ECHOPRAXIA by Peter Watts

ECHOPRAXIA

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KIRKUS REVIEW

A paranoid tale that would make Philip K. Dick proud, told in a literary style that should seduce readers who don't typically enjoy science fiction.

A companion to Watts' Blindsight (2006), the book opens with a hyperintelligent vampire brought back from extinction by scientists in the 22nd century. She escapes her captors to hunt a reclusive hivelike sect of scientist-monks living in the Oregon desert. Caught up in the conflict is Daniel Brüks, a field biologist in a world that has largely moved beyond the old methods of science, who is on sabbatical in the desert—where he intends to hide from a mass murder committed using his research. In escaping the threats lurking in the desert, Brüks finds himself on a spaceship full of posthumans—along with the vampire. When the ship encounters an alien intelligence, Brüks guides us through the twisting plot to a funny, grim conclusion. Watts' nihilistic meditation on evolution and adaptation is by turns disturbing and gorgeous, with a biologist's understanding of nature's indifference. If at times it's hard to separate what is part of the vampire's or monks' plans and what is simply horrifying catastrophe, that also feels thematically appropriate.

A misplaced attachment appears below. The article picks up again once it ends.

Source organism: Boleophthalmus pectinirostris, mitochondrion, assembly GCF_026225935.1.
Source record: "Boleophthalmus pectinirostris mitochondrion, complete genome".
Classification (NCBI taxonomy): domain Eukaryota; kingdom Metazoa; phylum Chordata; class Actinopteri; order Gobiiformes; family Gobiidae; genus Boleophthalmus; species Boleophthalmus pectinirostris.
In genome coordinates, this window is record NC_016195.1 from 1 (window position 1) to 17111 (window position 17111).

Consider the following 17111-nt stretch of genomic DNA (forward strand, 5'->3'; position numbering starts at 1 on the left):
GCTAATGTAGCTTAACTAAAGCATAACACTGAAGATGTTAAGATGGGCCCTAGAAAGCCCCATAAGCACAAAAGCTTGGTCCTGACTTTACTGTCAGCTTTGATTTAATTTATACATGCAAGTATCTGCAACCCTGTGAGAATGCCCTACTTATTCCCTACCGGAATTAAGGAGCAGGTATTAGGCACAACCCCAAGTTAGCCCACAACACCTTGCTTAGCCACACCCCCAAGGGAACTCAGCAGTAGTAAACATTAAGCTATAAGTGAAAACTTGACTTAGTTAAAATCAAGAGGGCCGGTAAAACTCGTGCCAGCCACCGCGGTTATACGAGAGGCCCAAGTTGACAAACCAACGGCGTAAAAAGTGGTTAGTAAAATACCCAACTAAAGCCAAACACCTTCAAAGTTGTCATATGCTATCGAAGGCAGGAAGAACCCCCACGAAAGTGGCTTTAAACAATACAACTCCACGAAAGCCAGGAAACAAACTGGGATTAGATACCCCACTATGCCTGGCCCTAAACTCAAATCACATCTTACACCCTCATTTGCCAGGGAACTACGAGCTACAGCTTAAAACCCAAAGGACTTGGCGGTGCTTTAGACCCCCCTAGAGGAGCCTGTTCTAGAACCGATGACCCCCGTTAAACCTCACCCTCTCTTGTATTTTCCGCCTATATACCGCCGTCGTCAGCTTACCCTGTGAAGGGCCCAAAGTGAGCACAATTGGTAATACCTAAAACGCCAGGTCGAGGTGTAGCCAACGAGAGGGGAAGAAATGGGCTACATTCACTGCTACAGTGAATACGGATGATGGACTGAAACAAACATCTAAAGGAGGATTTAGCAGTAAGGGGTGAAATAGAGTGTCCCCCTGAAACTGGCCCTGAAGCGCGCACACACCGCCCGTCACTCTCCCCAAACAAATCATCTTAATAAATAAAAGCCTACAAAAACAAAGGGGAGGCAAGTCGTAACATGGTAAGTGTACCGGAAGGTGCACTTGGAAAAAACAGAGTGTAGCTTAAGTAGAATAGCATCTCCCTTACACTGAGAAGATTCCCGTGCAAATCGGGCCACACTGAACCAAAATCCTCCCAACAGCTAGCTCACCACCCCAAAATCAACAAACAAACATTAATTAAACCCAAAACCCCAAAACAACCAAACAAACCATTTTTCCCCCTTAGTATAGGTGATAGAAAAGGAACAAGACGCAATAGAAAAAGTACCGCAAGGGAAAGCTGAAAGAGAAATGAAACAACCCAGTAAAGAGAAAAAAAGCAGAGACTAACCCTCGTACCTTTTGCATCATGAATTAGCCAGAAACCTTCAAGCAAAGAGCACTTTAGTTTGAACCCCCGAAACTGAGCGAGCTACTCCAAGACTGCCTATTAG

This scientifically literate thriller's tight prose and plot create an existential uneasiness that lingers long after the book's end.

Pub Date: Aug. 26th, 2014
ISBN: 978-0-7653-2802-1
Page count: 384pp
Publisher: Tor
Review Posted Online:
Kirkus Reviews Issue: Aug. 1st, 2014




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